14. David Kroll says:

    Thanks, Al. Definitely seems like yesterday. Hope to see you soon. You going to the 30th reunion?

  15. Denise Bianchi-Frontin says:

    Great piece Dave. He was an awesome guy with a gigantic heart. I, too, saw the attack from my office in Secaucus but was not aware at the time of Griff’s presence in the towers. It was a truly heartbreaking, devastating day. I have no idea how June had the strength to put one foot after the other following that day, let alone raise two girls. She is a hero as well.

  16. Dennis Van Dyk says:

    Thanks David for a well written piece about John,I have been working with June on starting a scholarship in John’s name at SM for any out going senior who will go to college for business or engineering,we ‘Must’ keep his name known for what he did that day was heroic and future generations must know who ‘Griff’ WAS!!

  17. David Kroll says:

    Fabulous, Dennis! It was sooo great to see you at our 30th anniversary and I’ll do whatever I can to make sure that we remember John for the rest of our lives in the form of the scholarship. As soon as you have all the materials together, just let me know. I’ll be sure to post everything in time for next year’s remembrance. You’re doing great work on behalf of the memory of our old friend. Thank you for everything!

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  19. Marybeth Ryan says:

    David – what a beautiful memorial to John. I am reading this on Sept. 11, 12 years to the day. I love what you wrote – I went to HS with John, although he was a few years behind me. I remember him. Such a beautifully written tribute. John clearly impacted your life. And you are a good friend to him to memorialize him with your words. God bless.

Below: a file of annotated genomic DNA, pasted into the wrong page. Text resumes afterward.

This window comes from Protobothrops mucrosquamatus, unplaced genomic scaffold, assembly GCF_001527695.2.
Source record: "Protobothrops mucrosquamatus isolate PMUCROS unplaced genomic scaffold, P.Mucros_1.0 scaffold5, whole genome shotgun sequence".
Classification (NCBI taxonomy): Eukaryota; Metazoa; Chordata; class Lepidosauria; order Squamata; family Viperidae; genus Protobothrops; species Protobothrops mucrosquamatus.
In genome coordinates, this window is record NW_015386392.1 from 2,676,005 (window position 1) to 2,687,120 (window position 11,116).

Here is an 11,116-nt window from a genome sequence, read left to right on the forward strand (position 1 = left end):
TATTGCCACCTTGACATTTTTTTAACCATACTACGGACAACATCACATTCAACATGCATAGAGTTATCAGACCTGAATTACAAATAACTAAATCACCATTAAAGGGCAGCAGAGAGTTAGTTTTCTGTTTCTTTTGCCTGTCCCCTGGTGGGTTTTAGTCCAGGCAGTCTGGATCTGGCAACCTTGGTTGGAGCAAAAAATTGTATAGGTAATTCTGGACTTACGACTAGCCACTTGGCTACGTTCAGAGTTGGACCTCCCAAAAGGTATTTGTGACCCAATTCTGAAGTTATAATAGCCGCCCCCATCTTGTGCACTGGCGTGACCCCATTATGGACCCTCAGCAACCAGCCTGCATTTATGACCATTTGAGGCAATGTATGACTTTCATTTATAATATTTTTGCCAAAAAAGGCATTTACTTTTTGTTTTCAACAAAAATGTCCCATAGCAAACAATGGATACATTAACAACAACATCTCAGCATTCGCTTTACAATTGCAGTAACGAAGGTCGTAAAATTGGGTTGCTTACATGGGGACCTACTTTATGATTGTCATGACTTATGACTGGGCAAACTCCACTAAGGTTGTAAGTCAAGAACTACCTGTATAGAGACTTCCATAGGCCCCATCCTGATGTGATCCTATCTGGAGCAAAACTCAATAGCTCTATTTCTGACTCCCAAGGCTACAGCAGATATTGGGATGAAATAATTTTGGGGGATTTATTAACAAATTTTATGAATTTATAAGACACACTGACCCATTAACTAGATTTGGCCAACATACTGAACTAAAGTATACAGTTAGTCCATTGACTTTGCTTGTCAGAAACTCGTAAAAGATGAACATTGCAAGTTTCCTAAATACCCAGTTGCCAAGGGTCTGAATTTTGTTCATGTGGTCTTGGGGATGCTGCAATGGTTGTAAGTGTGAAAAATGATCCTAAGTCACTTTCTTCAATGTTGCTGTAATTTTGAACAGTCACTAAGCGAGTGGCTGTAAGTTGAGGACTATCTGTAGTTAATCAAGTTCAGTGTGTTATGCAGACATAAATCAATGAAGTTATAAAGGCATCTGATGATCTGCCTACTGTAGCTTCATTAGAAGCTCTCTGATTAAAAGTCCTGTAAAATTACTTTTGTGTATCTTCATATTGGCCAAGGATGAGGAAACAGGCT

20. David Kroll says:

    Marybeth, thank you so much for your kind words. I can’t recall which Ryan family you’re from but T.R. was in our class.

    I wrote this originally for the 5th anniversary but I always repost it wherever I am blogging most actively. And I’m not the only one remembering him: the entire Class of 1981 will be assembling at St. Mary’s gym this Friday night (9/20) for the “Griff Rocks On” fundraiser. I think it’s sold out. We’re all trying to honor him in our own ways. Thank you so much for coming by to read!

  21. Mary Ellen Fecanin says:

    Dave, I have JUST read your beaautiful tribute to Griff! You really captured his essence! I have told the “Napkins Game” story many times! I played it w/John on our junior class trip to Stowe, VT. So, in fact, I may have invented it!! I remember you had to spin the napkin holder! He was the best!

  22. David Kroll says:

    Mary Ellen, that’s awesome! I had no idea – funny what comes up when you share these stories. Indeed, you had to spin the napkin holder. I’ll be sure to credit you in future years when I repost this remembrance. We’re so lucky to have been part of each others’ lives.